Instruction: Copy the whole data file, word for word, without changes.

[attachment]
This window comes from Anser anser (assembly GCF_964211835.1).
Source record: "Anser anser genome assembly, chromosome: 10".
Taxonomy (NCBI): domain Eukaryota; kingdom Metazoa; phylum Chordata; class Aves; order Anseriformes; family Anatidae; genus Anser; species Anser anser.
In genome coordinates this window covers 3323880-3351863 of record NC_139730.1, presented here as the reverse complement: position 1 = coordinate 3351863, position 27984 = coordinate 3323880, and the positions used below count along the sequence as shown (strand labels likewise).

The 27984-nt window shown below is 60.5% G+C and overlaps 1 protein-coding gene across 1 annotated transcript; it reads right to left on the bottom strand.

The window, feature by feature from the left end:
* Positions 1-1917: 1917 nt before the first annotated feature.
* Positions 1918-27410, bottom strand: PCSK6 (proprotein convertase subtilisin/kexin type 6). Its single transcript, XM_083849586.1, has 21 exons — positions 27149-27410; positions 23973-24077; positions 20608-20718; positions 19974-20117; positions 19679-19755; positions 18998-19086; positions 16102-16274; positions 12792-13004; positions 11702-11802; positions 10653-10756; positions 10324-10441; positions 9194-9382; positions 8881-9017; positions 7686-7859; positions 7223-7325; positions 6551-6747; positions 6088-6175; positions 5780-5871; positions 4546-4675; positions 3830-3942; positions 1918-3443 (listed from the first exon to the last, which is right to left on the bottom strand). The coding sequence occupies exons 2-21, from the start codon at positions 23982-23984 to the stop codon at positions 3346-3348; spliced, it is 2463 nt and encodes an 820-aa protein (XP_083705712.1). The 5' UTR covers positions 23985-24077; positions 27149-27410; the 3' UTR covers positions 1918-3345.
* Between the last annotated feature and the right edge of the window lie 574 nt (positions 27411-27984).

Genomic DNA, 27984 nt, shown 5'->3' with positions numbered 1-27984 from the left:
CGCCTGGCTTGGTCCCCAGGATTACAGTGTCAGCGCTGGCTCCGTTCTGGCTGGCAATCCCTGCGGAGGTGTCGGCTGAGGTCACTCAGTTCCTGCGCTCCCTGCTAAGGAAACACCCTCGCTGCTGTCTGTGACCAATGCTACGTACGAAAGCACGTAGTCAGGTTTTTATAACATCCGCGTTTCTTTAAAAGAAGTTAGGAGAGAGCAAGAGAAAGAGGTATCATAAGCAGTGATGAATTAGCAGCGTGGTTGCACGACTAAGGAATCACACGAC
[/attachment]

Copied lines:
This window comes from Anser anser (assembly GCF_964211835.1).
Source record: "Anser anser genome assembly, chromosome: 10".
Taxonomy (NCBI): domain Eukaryota; kingdom Metazoa; phylum Chordata; class Aves; order Anseriformes; family Anatidae; genus Anser; species Anser anser.
In genome coordinates this window covers 3323880-3351863 of record NC_139730.1, presented here as the reverse complement: position 1 = coordinate 3351863, position 27984 = coordinate 3323880, and the positions used below count along the sequence as shown (strand labels likewise).

The 27984-nt window shown below is 60.5% G+C and overlaps 1 protein-coding gene across 1 annotated transcript; it reads right to left on the bottom strand.

The window, feature by feature from the left end:
* Positions 1-1917: 1917 nt before the first annotated feature.
* Positions 1918-27410, bottom strand: PCSK6 (proprotein convertase subtilisin/kexin type 6). Its single transcript, XM_083849586.1, has 21 exons — positions 27149-27410; positions 23973-24077; positions 20608-20718; positions 19974-20117; positions 19679-19755; positions 18998-19086; positions 16102-16274; positions 12792-13004; positions 11702-11802; positions 10653-10756; positions 10324-10441; positions 9194-9382; positions 8881-9017; positions 7686-7859; positions 7223-7325; positions 6551-6747; positions 6088-6175; positions 5780-5871; positions 4546-4675; positions 3830-3942; positions 1918-3443 (listed from the first exon to the last, which is right to left on the bottom strand). The coding sequence occupies exons 2-21, from the start codon at positions 23982-23984 to the stop codon at positions 3346-3348; spliced, it is 2463 nt and encodes an 820-aa protein (XP_083705712.1). The 5' UTR covers positions 23985-24077; positions 27149-27410; the 3' UTR covers positions 1918-3345.
* Between the last annotated feature and the right edge of the window lie 574 nt (positions 27411-27984).

Genomic DNA, 27984 nt, shown 5'->3' with positions numbered 1-27984 from the left:
CGCCTGGCTTGGTCCCCAGGATTACAGTGTCAGCGCTGGCTCCGTTCTGGCTGGCAATCCCTGCGGAGGTGTCGGCTGAGGTCACTCAGTTCCTGCGCTCCCTGCTAAGGAAACACCCTCGCTGCTGTCTGTGACCAATGCTACGTACGAAAGCACGTAGTCAGGTTTTTATAACATCCGCGTTTCTTTAAAAGAAGTTAGGAGAGAGCAAGAGAAAGAGGTATCATAAGCAGTGATGAATTAGCAGCGTGGTTGCACGACTAAGGAATCACACGAC